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The City of Chicago v. Jacobs





APPEAL from the Circuit Court of Cook County; the Hon. MAURICE LEE, Judge, presiding.


The defendant, Carol Jacobs, was found guilty after a bench trial of disorderly conduct in violation of section 193-1(d) of the Municipal Code of the City of Chicago and fined $90.00. Contending that constitutional questions are involved she has appealed directly to this court.

On April 27, 1968, a group of demonstrators, apparently several thousand in number, assembled to protest our involvement in Viet Nam at the Civic Center Plaza in Chicago. The plaza itself had been enclosed and set off by a plastic cord which stretched around the plaza on all sides. This cord had been cut and was lying at the feet of the demonstrators who encircled the area at the time of the events leading to the defendant's arrest. Following the line formed by the cord, approximately 100 to 200 Chicago police officers had taken stations on the perimeter of the plaza, facing the crowd. At trial it was testified that the intervals between these officers varied from 15 to 40 feet. They had received orders to keep the crowd from entering the area of the plaza that had been set off by the cord. It appears from the record that the order to bar the crowd from the central area of this section was given to protect caulking repairs which had been performed earlier in the day.

The arresting officer, Thomas Keeves, was detailed at the southeast corner of the plaza. He testified that he was standing as a member of the police line facing the east and that the defendant, facing the west, was standing face to face with him. Officer Keeves for a reason not appearing in the record, backed up, turned about and began to walk to the west. When he turned about, a portion of the crowd which had been facing him, crossed over the rope and walked after him. The other officers of the police line did not move but remained at their stations. Officer Keeves said that after moving about 25 feet, he halted and requested the persons who had followed him to move back to the line. Most of them complied with his request. The defendant and her husband were among those who did not return to the line. Officer Keeves testified he then specifically asked the defendant and her husband to move back and when they failed to comply he told them: "If you don't move back I will have to place you under arrest." The defendant refused to move and she was placed under arrest by Officer Keeves.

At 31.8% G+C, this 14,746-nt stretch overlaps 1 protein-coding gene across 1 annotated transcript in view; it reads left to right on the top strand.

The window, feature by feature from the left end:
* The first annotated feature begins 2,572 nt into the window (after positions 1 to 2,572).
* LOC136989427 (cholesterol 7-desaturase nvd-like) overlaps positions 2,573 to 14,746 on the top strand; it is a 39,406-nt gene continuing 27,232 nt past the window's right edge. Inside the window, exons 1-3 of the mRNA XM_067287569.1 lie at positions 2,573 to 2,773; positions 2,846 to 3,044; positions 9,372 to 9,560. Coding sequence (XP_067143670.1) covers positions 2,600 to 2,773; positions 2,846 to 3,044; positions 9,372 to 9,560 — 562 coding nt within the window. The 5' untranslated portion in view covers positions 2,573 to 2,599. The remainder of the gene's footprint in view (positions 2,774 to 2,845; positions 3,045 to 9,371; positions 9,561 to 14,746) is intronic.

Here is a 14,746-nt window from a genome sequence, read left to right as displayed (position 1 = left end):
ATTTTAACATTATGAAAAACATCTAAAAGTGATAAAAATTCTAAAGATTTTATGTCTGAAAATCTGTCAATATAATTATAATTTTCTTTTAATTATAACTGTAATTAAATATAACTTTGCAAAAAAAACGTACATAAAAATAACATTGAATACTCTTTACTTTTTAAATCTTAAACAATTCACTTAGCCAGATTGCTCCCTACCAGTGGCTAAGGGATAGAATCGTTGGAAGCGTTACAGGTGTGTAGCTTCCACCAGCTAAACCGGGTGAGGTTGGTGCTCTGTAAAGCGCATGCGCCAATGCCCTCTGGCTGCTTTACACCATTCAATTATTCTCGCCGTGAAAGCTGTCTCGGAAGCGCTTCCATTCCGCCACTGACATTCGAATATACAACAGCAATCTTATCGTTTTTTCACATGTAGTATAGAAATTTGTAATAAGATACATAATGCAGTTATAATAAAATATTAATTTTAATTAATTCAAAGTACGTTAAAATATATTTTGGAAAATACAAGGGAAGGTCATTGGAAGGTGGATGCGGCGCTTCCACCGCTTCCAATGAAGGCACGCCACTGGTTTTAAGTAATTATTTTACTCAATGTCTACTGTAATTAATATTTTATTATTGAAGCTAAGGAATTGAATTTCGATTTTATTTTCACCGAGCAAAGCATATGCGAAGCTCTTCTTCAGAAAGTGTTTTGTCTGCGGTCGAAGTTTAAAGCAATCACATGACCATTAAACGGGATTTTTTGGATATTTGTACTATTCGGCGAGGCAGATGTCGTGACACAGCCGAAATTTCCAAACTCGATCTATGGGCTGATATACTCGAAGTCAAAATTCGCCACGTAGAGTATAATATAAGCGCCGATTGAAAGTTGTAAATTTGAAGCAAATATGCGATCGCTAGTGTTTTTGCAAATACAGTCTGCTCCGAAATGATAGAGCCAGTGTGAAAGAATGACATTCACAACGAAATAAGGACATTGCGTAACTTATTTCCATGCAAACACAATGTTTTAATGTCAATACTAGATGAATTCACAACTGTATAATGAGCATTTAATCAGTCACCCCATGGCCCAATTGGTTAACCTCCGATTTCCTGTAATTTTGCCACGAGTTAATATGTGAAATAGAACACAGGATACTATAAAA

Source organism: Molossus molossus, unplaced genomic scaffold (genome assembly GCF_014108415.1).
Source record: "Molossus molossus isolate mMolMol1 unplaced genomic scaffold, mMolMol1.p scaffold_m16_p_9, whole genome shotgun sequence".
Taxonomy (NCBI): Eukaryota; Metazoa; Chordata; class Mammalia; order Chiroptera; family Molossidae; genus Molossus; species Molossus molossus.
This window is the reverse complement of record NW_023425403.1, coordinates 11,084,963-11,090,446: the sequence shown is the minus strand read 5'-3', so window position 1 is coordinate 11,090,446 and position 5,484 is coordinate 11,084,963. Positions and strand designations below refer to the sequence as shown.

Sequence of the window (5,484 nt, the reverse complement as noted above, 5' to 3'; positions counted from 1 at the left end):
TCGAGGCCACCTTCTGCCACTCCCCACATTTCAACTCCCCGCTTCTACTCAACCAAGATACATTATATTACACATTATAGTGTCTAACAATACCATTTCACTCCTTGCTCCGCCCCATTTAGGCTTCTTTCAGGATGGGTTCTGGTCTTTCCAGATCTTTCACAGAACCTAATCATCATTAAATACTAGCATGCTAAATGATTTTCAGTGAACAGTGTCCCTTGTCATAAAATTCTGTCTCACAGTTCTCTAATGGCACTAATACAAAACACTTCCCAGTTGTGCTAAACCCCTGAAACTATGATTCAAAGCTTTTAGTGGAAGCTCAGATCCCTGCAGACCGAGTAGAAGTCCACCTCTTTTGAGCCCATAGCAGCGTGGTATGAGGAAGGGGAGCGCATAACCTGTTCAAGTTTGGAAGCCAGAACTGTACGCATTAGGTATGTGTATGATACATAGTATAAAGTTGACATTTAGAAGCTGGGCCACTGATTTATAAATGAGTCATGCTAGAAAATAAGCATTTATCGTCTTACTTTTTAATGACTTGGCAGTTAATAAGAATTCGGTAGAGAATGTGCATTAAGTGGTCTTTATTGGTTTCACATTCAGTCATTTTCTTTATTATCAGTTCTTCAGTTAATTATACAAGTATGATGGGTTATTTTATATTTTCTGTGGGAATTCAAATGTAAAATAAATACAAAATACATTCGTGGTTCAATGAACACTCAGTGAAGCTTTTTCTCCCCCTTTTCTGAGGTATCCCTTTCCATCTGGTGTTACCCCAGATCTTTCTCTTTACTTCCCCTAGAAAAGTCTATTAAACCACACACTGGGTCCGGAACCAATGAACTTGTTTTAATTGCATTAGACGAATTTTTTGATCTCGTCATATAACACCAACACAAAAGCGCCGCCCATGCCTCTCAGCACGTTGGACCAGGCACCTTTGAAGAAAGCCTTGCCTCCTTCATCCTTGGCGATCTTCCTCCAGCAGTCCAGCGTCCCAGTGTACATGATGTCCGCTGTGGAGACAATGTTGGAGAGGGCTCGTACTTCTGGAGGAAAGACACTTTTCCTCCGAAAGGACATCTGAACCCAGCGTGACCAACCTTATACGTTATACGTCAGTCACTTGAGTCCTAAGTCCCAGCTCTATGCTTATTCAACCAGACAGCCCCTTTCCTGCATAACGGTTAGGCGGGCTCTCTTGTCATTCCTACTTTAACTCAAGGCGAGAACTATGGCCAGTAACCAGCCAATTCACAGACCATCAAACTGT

So far as it is here pertinent, section 193 of the Municipal Code of the City of Chicago provides: "A person commits disorderly conduct when he knowingly: * * * (d) Fails to obey a lawful order of dispersal by a person known by him to be a peace officer under circumstances where three or more persons are committing acts of disorderly conduct in the immediate vicinity, which acts are likely to cause substantial harm or serious inconvenience, annoyance or alarm * * *."

The argument of the defendant on appeal is that the trial court's finding of guilty was a denial of due process since there was no evidence that the defendant's conduct was in violation of the ordinance. Specifically, she says that there is no evidence in the record that "three or more persons [were] committing acts of disorderly conduct in the immediate vicinity * * *."

But the record does show such evidence. The defendant concedes that the police were acting lawfully in barring the demonstrators from the plaza to protect the recently completed caulking. It is also conceded that the prohibition against crossing the police line was made clear to the demonstrators. It further is undisputed that as the defendant walked beyond the police line a large number of other demonstrators also moved beyond the line onto the plaza. The record shows that at least one officer in the immediate vicinity of the defendant told that part of the crowd that there had been caulking repairs and not to move across the police line. If persons did they would be arrested, he said. At the time the defendant refused to move back and was arrested, other demonstrators in the crowd who had crossed over the police line were also arrested.